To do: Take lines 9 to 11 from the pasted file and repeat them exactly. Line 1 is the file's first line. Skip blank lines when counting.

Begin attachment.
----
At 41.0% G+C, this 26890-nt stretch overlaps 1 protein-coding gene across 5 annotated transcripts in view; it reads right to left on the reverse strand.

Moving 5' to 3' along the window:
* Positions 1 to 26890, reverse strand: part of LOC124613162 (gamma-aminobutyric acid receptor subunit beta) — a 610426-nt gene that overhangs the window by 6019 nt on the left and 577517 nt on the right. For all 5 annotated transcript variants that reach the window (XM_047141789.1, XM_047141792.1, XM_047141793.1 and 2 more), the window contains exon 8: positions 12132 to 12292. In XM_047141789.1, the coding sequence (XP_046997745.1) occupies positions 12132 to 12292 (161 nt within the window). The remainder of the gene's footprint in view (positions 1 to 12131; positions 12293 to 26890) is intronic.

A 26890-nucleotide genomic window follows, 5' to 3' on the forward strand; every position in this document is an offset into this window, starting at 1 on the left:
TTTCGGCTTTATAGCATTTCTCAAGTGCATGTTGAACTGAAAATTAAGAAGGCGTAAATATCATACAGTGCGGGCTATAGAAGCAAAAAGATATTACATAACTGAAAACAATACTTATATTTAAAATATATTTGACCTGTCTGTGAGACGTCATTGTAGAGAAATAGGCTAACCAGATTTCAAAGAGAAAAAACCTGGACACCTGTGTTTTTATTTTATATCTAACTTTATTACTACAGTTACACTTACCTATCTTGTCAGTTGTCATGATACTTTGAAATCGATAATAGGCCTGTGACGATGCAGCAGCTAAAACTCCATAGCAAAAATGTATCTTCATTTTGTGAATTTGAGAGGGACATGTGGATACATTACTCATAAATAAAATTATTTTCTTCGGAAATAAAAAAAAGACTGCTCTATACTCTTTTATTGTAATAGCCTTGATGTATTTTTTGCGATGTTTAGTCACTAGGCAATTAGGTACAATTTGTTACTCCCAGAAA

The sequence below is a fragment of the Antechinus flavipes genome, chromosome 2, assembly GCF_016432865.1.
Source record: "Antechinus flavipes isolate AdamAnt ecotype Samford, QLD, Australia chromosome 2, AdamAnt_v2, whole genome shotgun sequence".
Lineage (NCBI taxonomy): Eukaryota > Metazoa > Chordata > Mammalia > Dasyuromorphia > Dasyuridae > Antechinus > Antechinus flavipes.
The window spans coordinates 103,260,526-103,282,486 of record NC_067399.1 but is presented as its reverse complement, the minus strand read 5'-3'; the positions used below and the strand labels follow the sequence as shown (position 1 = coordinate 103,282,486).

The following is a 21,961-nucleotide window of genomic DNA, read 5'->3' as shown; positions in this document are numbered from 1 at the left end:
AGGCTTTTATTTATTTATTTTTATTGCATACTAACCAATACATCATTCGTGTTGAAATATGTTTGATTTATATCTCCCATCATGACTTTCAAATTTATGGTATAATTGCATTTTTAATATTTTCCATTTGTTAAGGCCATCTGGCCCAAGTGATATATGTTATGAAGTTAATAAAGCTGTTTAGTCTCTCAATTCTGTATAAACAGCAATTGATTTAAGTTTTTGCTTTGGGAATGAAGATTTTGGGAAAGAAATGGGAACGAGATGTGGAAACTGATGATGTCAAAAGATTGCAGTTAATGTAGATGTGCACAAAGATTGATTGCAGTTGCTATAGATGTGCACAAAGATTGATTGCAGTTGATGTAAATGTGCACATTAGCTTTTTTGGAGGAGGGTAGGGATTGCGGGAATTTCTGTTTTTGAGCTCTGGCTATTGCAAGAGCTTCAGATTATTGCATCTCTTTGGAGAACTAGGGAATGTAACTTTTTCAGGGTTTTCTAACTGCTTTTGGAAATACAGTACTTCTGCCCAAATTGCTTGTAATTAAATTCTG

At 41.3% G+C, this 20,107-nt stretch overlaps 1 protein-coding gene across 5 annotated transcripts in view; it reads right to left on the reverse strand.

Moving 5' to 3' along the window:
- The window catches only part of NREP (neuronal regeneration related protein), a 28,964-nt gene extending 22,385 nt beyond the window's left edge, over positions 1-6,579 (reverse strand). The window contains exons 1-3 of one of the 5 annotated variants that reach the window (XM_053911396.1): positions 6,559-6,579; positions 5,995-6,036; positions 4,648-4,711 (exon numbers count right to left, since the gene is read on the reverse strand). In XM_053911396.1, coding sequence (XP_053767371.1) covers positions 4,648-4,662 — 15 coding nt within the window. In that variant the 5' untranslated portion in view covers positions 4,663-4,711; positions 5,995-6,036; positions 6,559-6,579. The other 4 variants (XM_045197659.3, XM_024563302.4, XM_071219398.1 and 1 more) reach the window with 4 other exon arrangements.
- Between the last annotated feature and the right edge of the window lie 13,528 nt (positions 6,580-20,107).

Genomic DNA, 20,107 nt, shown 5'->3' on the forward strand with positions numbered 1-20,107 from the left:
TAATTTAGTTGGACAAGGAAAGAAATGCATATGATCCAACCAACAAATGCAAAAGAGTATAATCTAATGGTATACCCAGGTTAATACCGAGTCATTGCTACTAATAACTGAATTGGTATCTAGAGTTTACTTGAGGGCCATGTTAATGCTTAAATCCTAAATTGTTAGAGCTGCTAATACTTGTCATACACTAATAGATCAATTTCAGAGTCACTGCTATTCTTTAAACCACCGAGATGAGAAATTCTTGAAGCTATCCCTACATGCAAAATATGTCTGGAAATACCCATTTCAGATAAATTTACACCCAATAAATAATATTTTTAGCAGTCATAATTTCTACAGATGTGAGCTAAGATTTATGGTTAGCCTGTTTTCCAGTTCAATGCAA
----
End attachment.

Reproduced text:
The window spans coordinates 103,260,526-103,282,486 of record NC_067399.1 but is presented as its reverse complement, the minus strand read 5'-3'; the positions used below and the strand labels follow the sequence as shown (position 1 = coordinate 103,282,486).

The following is a 21,961-nucleotide window of genomic DNA, read 5'->3' as shown; positions in this document are numbered from 1 at the left end:
AGGCTTTTATTTATTTATTTTTATTGCATACTAACCAATACATCATTCGTGTTGAAATATGTTTGATTTATATCTCCCATCATGACTTTCAAATTTATGGTATAATTGCATTTTTAATATTTTCCATTTGTTAAGGCCATCTGGCCCAAGTGATATATGTTATGAAGTTAATAAAGCTGTTTAGTCTCTCAATTCTGTATAAACAGCAATTGATTTAAGTTTTTGCTTTGGGAATGAAGATTTTGGGAAAGAAATGGGAACGAGATGTGGAAACTGATGATGTCAAAAGATTGCAGTTAATGTAGATGTGCACAAAGATTGATTGCAGTTGCTATAGATGTGCACAAAGATTGATTGCAGTTGATGTAAATGTGCACATTAGCTTTTTTGGAGGAGGGTAGGGATTGCGGGAATTTCTGTTTTTGAGCTCTGGCTATTGCAAGAGCTTCAGATTATTGCATCTCTTTGGAGAACTAGGGAATGTAACTTTTTCAGGGTTTTCTAACTGCTTTTGGAAATACAGTACTTCTGCCCAAATTGCTTGTAATTAAATTCTG